Generally speaking a Magistrate takes cognizance of offence upon a complaint, upon report in writing from a police officer or upon information from any person other than a police officer or upon his own knowledge or suspicion, as provided by Section 190, Criminal P. C. There are however certain offences in respect of which it has been provided that their cognizance cannot be taken except on a complaint, and. that by a particular person. These offences and. the particular persons entitled to file complaints in respect of thereof are mentioned in Ss. 195, 196, 196A, 198 and 199, Criminal P. C. These provisions may therefore be said to form exceptions to the general rule contained in Section 190, Criminal P. C. And, so far as an offence under Section 186, Penal Code, is concerned, there are three pre-requisites to its cognizance being taken by a Court under the above cited provision of Section 195 (1) (a). These pre-requisites are: (1) that there should be a complaint, (2) that the complaint should be in writing and (3) that it should be of the public servant concerned, or of some other public servant to whom he is subordinate. It is further noteworthy that these provisions are mandatory, so that it has been held that no Court has jurisdiction to take cognizance of any of the offences mentioned therein without the prescribed complaint. In 'RE C. P. JAGANNATHACHAR', AIR (29) 1942 Mad 326. In the case of the aforesaid offences, therefore, convictions have been set aside either because there was no complaint, which means complaint as defined in Section 4 (1) (h), Criminal P. C., or because the complaint was not by the prescribed person or authority. There is plenty of authority in support of both the positions, but only a few of them may be noted here. The following are cases in which convictions were set aside for want of complaints by the prescribed persons or authorities: 'kailas Kurmi v. Emperor', 30 Cal 285; 'RAVANAPPA v. Emperor', AIR (19) 1932 Mad. 253; 'JAGDAMBA PARASAD v. Emperor', AIR (20) 1933 All 626; 'RAM SINGH v. Emperor', AIR (22) 1935 Pat 214; 'RAM RAKHA v. Emperor', AIR (24) 1937 Lah 624; 'ram Parsad v. Emperor', AIR (27) 1940 Oudh 424; 'SHEOMANGAN SINGH v Emperor', AIR (29) 1942 Oudh 425; 'SUDARSAN v. Emperor', AIR (34) 1947 Pat 64; 'santi Lal v. Emperor', AIR (35) 1948 Cal 103 and 'IN RE Chinnayya Goundan', AIR (35) 1948 Mad 474. The same result followed in the following cases because there was no complaint as defined in Section 4 (1) (h); 'TARA PROSAD v. Emperor', 30 Cal 910 (FB); 'ARUMUGA MUDALIAR v Emperor', AIR (10) 1923 Mad 59; 'BALDEO SINGH v. Emperor', AIR (13) 1926 All 566; 'LAKHAN v. Emperor', AIR (23) 1936 All 788 and 'HAIDAR ALI v. Emperor', AIR (27) 1940 All 201.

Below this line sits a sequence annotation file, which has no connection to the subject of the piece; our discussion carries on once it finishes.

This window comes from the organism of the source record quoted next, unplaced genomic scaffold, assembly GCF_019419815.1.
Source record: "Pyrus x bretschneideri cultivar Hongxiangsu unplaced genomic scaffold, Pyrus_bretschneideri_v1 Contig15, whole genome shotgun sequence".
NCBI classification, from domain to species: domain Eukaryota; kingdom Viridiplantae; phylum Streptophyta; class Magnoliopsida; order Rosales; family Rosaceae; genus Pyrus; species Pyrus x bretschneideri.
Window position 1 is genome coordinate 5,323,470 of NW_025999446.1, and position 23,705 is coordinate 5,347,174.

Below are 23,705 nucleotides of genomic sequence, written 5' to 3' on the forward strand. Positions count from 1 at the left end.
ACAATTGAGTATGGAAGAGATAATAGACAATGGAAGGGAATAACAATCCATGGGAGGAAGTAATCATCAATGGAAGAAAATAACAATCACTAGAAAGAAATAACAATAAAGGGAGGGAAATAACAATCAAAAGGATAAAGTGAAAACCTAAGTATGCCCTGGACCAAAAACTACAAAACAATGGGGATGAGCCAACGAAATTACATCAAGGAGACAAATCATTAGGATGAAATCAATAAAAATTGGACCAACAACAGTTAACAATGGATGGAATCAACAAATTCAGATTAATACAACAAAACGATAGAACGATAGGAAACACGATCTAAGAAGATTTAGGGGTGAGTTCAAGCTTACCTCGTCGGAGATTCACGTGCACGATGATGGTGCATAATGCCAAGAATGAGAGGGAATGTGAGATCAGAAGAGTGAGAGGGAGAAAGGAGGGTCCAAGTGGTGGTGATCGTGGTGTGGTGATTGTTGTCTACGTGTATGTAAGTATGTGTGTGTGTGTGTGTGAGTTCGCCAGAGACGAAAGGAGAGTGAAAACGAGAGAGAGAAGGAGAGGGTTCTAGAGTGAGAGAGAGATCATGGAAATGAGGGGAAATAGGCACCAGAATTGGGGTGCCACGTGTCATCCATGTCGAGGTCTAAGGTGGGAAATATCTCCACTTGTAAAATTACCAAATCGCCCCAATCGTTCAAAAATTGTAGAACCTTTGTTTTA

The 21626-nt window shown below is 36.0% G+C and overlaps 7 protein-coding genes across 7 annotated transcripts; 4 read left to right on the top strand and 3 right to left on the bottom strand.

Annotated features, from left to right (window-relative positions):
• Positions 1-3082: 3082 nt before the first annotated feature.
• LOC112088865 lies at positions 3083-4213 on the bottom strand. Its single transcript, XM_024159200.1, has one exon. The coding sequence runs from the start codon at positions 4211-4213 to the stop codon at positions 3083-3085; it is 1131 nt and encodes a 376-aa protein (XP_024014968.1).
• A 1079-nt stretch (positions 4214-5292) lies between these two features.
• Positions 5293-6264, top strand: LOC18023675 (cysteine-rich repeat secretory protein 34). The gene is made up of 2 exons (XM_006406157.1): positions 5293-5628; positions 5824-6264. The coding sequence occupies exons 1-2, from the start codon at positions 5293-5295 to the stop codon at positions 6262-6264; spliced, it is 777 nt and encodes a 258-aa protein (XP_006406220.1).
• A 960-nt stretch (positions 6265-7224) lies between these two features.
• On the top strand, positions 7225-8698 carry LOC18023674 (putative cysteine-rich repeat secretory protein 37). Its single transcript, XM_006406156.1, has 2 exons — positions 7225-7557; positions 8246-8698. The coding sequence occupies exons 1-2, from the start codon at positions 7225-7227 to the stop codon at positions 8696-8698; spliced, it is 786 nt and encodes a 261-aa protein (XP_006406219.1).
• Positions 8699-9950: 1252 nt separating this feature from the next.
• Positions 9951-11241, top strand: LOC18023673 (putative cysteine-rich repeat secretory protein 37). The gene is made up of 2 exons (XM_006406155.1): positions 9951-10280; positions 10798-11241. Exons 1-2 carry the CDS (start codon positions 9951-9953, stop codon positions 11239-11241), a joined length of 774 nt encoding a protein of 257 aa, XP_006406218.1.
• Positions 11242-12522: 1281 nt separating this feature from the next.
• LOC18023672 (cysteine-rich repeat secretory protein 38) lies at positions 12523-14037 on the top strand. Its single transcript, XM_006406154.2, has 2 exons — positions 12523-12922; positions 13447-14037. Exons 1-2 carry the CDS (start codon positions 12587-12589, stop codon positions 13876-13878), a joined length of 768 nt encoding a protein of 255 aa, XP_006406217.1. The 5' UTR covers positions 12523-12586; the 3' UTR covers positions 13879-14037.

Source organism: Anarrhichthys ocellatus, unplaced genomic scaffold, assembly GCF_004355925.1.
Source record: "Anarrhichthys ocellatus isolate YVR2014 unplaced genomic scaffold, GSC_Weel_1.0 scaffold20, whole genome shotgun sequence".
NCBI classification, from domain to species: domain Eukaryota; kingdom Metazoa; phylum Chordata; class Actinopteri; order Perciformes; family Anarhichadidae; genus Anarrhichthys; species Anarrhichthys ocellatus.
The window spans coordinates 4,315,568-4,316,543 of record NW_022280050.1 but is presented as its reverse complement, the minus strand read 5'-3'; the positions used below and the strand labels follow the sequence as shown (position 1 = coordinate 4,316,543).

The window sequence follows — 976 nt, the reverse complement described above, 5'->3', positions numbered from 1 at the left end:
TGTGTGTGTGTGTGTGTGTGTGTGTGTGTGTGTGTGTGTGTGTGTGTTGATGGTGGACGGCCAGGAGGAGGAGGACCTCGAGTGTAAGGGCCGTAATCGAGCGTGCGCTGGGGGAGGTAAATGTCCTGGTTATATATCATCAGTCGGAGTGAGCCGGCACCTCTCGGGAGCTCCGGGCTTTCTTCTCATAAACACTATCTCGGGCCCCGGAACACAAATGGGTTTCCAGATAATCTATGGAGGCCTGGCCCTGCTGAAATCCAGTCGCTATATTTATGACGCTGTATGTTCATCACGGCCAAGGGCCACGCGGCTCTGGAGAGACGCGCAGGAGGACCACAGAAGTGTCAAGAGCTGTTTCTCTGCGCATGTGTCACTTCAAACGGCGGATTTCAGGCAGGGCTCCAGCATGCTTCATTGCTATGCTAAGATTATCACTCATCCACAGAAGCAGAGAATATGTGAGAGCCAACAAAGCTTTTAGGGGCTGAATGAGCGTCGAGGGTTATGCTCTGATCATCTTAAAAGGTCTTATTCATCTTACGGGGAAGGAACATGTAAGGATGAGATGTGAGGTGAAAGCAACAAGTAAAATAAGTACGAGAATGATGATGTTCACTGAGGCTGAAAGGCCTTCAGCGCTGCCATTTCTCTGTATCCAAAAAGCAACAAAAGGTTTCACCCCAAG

5. So far as the present case is concerned, the relevant authorities are those where convictions were set aside for want of a complaint as defined in Section 4 (1) (h), Criminal P. C. Accord.ing to that definition complaint means the allegation made orally or in writing to a Magistrate, with a view to his taking action under the Code, that some person whether known or unknown, has committed an offence, but it does not include the report of a police officer. The complaints in the case cited above were found defective because they did not satisfy some one or the other of the ingredients of this definition. The defect pointed out in the present case is that the complaint by the Deputy Superintendent of Opium was not made to the Magistrate but to the police. Among the cases cited above those suffering from this particular defect were the 1923 Madras and the 1936 Allahabad cases. In the first of these the complaint was to the police, and in the second the communication was made by the officer concerned, i.e. a Sub-Inspector of Police, to the Superintendent of Police who forwarded it to the Magistrate. In 'AIR (23) 1936 All 783' it was further laid down that the question as to whether or not a document comes within the definition of complaint has to be very strictly construed, and that where there is no complaint within the meaning of Section 4 (1) (h), Criminal P. C. the defect cannot be cured by Section 537, Criminal P. C. On the consensus of authorities cited above, therefore, it must be held that as there was no complaint as defined in Section 4(1)(h), Criminal P. C. in the present case the entire trial of the petitioner was illegal and his conviction should for that reason be set aside.